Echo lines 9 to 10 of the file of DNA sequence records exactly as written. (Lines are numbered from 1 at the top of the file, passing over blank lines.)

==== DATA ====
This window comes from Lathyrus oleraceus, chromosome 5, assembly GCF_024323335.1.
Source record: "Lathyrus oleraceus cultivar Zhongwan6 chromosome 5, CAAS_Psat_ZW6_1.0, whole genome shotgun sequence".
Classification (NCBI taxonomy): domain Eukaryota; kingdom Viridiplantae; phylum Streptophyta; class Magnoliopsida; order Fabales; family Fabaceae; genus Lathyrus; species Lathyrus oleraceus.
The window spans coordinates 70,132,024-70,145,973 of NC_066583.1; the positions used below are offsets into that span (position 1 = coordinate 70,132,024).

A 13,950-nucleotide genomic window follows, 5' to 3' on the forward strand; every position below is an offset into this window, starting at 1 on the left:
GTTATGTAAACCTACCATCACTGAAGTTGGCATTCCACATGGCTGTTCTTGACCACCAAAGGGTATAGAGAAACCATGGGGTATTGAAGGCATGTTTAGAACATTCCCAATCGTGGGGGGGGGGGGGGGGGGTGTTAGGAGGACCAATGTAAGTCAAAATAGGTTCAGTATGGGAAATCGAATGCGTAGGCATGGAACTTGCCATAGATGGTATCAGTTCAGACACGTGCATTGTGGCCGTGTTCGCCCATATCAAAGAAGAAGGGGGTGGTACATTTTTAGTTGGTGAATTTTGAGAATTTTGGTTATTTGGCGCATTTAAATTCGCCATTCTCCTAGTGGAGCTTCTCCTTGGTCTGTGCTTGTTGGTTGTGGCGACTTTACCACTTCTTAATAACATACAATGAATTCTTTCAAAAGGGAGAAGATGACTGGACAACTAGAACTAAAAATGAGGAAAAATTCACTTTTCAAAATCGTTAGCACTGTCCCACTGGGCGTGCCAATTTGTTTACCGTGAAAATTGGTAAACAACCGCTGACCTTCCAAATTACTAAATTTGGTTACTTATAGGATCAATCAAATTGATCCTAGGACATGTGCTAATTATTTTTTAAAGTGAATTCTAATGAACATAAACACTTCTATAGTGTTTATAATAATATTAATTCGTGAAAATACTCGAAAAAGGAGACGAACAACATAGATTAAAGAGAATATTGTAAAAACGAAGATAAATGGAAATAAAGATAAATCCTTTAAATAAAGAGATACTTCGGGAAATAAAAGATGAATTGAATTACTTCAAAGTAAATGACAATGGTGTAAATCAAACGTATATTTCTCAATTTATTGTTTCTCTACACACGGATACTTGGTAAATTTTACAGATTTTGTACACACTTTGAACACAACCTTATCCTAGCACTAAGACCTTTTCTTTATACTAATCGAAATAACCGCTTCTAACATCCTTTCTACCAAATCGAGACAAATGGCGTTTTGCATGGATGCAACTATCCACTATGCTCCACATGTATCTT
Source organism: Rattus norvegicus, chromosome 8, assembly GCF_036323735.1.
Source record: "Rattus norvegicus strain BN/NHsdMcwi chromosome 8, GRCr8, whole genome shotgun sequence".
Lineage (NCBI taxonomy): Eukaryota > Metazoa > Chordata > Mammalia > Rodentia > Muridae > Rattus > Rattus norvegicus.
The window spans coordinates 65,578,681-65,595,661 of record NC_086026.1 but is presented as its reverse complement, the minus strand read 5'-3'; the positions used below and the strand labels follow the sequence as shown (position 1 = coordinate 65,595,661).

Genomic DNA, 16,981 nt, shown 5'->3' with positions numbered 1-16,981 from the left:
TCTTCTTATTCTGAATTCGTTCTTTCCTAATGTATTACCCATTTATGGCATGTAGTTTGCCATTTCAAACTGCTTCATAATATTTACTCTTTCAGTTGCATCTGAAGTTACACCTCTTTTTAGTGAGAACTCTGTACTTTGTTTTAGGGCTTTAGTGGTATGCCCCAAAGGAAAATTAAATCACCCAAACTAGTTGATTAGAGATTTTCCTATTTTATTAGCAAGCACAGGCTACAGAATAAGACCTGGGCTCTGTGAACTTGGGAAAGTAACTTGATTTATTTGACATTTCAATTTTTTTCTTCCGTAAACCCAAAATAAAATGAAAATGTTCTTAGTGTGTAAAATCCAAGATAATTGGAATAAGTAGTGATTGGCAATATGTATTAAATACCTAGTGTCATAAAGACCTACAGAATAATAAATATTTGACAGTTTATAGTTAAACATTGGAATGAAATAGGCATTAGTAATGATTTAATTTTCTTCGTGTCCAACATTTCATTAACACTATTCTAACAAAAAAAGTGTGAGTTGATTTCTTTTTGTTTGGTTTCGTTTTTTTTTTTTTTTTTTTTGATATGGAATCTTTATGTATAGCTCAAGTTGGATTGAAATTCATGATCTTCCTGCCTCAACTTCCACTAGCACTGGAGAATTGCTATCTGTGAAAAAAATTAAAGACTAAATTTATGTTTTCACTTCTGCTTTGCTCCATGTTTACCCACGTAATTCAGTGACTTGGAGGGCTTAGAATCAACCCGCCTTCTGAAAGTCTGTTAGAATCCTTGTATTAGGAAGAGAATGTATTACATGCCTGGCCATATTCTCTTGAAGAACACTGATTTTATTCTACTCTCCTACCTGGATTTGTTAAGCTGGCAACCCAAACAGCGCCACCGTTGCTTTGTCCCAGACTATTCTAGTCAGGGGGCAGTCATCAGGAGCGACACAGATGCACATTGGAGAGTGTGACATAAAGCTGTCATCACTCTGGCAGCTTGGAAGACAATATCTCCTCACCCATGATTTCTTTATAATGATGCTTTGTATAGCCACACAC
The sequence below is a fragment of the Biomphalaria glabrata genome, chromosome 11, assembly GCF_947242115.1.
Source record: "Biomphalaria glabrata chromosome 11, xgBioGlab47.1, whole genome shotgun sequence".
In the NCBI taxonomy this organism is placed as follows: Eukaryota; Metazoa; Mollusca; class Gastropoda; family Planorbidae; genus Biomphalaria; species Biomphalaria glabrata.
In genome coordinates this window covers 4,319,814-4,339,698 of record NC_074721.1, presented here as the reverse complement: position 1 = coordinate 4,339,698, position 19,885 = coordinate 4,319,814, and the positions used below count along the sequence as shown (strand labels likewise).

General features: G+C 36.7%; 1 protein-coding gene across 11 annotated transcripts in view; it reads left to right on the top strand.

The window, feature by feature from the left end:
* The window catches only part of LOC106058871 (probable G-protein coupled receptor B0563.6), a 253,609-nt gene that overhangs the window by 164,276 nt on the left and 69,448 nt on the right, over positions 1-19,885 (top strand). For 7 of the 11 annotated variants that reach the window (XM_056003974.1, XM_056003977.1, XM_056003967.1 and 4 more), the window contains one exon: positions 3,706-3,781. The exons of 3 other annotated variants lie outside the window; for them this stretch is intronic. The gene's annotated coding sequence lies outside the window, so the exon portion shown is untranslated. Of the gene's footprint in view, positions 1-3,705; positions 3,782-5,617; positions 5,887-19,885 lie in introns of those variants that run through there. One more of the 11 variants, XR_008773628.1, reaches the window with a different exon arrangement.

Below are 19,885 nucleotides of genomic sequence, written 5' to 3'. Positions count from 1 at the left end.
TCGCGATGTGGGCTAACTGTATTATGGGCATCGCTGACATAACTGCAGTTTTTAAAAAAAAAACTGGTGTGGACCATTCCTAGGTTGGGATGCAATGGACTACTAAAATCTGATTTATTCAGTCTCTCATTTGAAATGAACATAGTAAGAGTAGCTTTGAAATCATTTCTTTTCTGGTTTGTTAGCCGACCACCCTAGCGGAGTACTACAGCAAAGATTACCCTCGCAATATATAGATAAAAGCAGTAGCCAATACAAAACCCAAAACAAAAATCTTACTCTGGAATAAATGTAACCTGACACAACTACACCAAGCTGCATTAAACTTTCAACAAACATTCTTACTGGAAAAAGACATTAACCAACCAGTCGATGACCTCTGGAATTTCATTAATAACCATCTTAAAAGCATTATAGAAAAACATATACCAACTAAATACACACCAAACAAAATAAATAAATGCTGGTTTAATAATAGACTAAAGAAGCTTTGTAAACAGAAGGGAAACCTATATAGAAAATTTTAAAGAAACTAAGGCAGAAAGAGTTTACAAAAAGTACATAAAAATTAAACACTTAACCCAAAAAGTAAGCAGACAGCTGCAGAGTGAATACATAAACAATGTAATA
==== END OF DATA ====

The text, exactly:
Lineage (NCBI taxonomy): Eukaryota > Metazoa > Chordata > Mammalia > Rodentia > Muridae > Rattus > Rattus norvegicus.
The window spans coordinates 65,578,681-65,595,661 of record NC_086026.1 but is presented as its reverse complement, the minus strand read 5'-3'; the positions used below and the strand labels follow the sequence as shown (position 1 = coordinate 65,595,661).